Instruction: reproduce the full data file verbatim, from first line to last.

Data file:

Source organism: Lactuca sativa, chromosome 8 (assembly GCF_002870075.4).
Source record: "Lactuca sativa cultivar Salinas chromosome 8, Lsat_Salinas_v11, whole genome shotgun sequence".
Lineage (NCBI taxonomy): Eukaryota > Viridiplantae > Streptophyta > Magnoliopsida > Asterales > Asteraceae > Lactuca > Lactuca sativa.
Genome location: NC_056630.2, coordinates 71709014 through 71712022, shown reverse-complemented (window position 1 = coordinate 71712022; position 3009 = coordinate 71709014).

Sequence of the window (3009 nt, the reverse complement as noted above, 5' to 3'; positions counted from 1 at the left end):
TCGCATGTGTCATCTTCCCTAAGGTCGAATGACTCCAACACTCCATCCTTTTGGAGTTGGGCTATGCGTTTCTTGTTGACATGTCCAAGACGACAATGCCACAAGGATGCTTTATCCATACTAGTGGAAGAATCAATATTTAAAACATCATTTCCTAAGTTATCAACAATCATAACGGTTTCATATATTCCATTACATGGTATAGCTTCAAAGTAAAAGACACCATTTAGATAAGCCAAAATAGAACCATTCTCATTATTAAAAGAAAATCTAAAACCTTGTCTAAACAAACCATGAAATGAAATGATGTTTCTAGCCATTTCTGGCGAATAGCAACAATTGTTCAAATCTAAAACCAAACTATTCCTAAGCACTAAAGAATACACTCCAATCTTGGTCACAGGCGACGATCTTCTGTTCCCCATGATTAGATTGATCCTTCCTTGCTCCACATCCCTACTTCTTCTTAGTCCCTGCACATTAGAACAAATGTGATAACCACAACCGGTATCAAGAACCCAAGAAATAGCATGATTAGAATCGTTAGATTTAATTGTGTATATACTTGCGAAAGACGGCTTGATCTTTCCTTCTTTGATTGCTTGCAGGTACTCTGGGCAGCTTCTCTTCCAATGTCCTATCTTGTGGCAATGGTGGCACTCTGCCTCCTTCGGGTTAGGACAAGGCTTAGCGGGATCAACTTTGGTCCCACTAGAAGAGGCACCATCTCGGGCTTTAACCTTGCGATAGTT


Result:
Source organism: Lactuca sativa, chromosome 8 (assembly GCF_002870075.4).
Source record: "Lactuca sativa cultivar Salinas chromosome 8, Lsat_Salinas_v11, whole genome shotgun sequence".
Lineage (NCBI taxonomy): Eukaryota > Viridiplantae > Streptophyta > Magnoliopsida > Asterales > Asteraceae > Lactuca > Lactuca sativa.
Genome location: NC_056630.2, coordinates 71709014 through 71712022, shown reverse-complemented (window position 1 = coordinate 71712022; position 3009 = coordinate 71709014).

Sequence of the window (3009 nt, the reverse complement as noted above, 5' to 3'; positions counted from 1 at the left end):
TCGCATGTGTCATCTTCCCTAAGGTCGAATGACTCCAACACTCCATCCTTTTGGAGTTGGGCTATGCGTTTCTTGTTGACATGTCCAAGACGACAATGCCACAAGGATGCTTTATCCATACTAGTGGAAGAATCAATATTTAAAACATCATTTCCTAAGTTATCAACAATCATAACGGTTTCATATATTCCATTACATGGTATAGCTTCAAAGTAAAAGACACCATTTAGATAAGCCAAAATAGAACCATTCTCATTATTAAAAGAAAATCTAAAACCTTGTCTAAACAAACCATGAAATGAAATGATGTTTCTAGCCATTTCTGGCGAATAGCAACAATTGTTCAAATCTAAAACCAAACTATTCCTAAGCACTAAAGAATACACTCCAATCTTGGTCACAGGCGACGATCTTCTGTTCCCCATGATTAGATTGATCCTTCCTTGCTCCACATCCCTACTTCTTCTTAGTCCCTGCACATTAGAACAAATGTGATAACCACAACCGGTATCAAGAACCCAAGAAATAGCATGATTAGAATCGTTAGATTTAATTGTGTATATACTTGCGAAAGACGGCTTGATCTTTCCTTCTTTGATTGCTTGCAGGTACTCTGGGCAGCTTCTCTTCCAATGTCCTATCTTGTGGCAATGGTGGCACTCTGCCTCCTTCGGGTTAGGACAAGGCTTAGCGGGATCAACTTTGGTCCCACTAGAAGAGGCACCATCTCGGGCTTTAACCTTGCGATAGTT